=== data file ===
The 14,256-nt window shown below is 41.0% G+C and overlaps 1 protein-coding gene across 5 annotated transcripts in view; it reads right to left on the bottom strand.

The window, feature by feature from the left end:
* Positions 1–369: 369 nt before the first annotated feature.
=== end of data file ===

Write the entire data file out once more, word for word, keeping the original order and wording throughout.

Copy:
The 14,256-nt window shown below is 41.0% G+C and overlaps 1 protein-coding gene across 5 annotated transcripts in view; it reads right to left on the bottom strand.

The window, feature by feature from the left end:
* Positions 1–369: 369 nt before the first annotated feature.